A few days after NASA’s Hubble Space Telescope entered into a safe mode, the U.S. space agency announced that another of its space telescopes has also gone into a similar state.
The Inquisitr reported earlier this week that the Hubble has gone into safe mode because of a gyroscope failure. The telescope had been operating using four of its six gyroscopes, but one of them failed.
Controllers attempted to switch on a different gyroscope but that it was also malfunctioning, leaving the telescope with only two functional gyroscopes. Three of Hubble’s gyroscopes need to work for optimal efficiency.
Less than a week after the problem with Hubble surfaced, NASA announced on Friday that the Chandra X-ray observatory also has a similar problem.
The agency revealed that the observatory automatically went into safe mode on Wednesday, possibly because of a gyroscope failure.
“At approximately 9:55 a.m. EDT on Oct. 10, 2018, NASA’s Chandra X-ray Observatory entered safe mode, in which the observatory is put into a safe configuration, critical hardware is swapped to back-up units, the spacecraft points so that the solar panels get maximum sunlight, and the mirrors point away from the Sun,” NASA said in a statement.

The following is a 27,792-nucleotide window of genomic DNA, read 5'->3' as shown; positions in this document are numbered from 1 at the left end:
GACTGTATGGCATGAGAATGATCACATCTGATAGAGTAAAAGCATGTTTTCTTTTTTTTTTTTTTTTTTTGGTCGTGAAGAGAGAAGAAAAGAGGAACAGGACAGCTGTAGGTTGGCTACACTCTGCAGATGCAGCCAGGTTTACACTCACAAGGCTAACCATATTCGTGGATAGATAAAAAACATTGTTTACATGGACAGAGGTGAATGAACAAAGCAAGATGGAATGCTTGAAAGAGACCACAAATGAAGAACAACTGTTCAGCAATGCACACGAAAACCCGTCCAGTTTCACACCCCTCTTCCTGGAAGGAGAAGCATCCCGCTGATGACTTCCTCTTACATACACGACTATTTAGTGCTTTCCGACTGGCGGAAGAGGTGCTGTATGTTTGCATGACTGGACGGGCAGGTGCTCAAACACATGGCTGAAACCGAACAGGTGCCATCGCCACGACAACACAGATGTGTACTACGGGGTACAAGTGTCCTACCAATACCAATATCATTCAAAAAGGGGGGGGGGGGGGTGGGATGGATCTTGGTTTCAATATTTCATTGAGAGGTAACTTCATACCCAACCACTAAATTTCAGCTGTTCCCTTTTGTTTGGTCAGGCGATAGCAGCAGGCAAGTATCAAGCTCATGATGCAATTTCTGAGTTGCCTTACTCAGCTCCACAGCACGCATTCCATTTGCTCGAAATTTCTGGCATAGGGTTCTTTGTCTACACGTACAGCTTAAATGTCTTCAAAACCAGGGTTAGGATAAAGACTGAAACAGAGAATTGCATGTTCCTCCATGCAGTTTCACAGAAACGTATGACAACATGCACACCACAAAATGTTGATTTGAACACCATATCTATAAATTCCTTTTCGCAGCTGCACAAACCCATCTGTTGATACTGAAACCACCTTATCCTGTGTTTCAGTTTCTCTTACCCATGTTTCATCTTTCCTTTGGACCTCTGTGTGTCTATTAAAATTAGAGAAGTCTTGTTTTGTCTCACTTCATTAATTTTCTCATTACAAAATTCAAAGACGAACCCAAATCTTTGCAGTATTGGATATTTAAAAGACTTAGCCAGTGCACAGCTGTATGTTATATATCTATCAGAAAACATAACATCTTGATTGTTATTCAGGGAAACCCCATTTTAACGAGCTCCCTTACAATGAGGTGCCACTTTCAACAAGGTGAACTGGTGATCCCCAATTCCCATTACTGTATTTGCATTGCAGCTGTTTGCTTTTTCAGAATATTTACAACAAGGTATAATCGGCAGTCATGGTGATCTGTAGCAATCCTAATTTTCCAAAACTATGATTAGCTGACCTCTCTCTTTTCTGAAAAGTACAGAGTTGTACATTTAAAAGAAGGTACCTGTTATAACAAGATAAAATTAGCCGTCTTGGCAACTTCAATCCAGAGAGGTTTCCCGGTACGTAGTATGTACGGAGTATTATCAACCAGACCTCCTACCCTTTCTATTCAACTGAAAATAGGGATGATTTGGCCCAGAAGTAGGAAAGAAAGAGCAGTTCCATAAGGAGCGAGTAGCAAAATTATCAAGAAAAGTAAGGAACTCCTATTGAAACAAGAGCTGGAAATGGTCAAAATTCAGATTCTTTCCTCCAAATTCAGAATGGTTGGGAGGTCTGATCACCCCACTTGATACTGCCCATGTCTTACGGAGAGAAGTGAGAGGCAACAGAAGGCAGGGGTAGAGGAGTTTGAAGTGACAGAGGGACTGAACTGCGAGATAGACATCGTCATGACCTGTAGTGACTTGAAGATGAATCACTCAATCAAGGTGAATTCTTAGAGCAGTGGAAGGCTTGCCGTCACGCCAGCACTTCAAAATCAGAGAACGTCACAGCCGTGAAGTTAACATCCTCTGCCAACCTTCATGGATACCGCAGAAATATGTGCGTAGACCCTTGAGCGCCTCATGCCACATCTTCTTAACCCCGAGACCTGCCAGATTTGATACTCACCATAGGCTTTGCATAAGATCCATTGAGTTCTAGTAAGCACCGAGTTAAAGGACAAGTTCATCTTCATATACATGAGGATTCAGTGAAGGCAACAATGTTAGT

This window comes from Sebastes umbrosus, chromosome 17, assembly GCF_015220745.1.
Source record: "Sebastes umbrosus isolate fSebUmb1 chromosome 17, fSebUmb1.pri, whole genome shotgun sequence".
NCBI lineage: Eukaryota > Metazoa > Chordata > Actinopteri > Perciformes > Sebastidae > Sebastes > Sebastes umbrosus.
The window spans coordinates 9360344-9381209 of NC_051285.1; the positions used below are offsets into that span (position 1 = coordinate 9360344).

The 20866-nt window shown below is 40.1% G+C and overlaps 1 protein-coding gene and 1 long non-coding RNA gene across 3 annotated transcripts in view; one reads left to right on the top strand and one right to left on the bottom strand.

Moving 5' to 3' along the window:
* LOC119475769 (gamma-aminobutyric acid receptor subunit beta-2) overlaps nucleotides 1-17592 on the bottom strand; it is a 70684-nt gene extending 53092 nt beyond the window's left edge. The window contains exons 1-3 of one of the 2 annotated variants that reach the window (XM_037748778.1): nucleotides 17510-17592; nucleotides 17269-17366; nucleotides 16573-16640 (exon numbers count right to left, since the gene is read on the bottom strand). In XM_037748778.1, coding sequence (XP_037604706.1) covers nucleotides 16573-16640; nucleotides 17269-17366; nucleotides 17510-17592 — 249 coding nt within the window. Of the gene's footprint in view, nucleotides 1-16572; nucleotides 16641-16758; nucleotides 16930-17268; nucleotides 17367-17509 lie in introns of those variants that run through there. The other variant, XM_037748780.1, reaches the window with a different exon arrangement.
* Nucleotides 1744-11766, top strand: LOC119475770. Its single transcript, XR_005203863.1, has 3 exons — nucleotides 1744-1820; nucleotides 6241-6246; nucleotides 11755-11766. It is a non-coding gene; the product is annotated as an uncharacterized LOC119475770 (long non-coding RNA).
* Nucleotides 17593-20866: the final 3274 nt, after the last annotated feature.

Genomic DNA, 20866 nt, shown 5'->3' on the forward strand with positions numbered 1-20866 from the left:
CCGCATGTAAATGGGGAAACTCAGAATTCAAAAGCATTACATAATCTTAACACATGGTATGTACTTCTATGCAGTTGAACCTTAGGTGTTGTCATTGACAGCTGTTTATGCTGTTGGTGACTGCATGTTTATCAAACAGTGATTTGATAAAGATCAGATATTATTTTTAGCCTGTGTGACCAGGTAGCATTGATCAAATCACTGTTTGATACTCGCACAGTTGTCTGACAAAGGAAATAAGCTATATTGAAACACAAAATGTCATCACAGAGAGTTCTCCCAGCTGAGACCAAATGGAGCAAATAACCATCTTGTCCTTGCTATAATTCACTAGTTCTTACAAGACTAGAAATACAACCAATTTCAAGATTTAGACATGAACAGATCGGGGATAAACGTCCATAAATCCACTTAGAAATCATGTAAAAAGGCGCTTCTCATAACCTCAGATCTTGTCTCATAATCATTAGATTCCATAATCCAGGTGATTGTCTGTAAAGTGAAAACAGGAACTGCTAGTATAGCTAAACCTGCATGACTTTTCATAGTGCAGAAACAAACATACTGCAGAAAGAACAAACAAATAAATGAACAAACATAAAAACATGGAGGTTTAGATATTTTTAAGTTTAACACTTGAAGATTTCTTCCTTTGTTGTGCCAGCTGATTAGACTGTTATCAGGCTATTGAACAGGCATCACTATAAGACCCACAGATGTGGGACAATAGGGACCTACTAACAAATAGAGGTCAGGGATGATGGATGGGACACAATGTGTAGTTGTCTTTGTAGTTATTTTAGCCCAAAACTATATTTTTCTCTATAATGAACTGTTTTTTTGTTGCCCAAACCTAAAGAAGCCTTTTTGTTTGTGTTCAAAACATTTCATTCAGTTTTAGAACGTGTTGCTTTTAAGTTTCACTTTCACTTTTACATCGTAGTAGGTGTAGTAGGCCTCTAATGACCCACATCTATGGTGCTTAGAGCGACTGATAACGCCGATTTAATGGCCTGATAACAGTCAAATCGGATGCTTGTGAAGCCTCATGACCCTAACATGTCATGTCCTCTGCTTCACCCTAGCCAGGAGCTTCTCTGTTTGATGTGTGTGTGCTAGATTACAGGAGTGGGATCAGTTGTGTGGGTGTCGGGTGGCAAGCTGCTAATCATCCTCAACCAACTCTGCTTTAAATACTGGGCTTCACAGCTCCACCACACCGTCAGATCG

The agency explained that transition to safe mode was normal for such an event. Instruments had to go into safe mode to protect themselves during software or hardware failure or glitches. When this happens, only the essential survival systems of the observatory are working.
The agency nonetheless assured that the scientific instruments are safe and all systems worked as expected. The agency is now conducting an investigation to find out what prompted the safe-mode transition.
NASA also said that it is a mere coincidence that both Hubble and Chandra went into safe mode within a week of one another.
The two observatories are part of NASA’s Great Observatories series. The others were the Spitzer Space Telescope and the Compton Gamma Ray Observatory, which unfortunately failed and was eventually destroyed.
Chandra is specifically designed to detect X-ray emission from sources of high energy in the universe such as clusters of galaxies, exploded stars, and matter around black holes. In July, Chandra’s observations provided astronomers with the first known evidence of a young star devouring a planet.
At 19-years-old, the observatory is well beyond its original design lifetime of five years. NASA extended its lifetime to 10 years in 2001. The space agency remains optimistic the observatory will continue to carry out the forefront of science.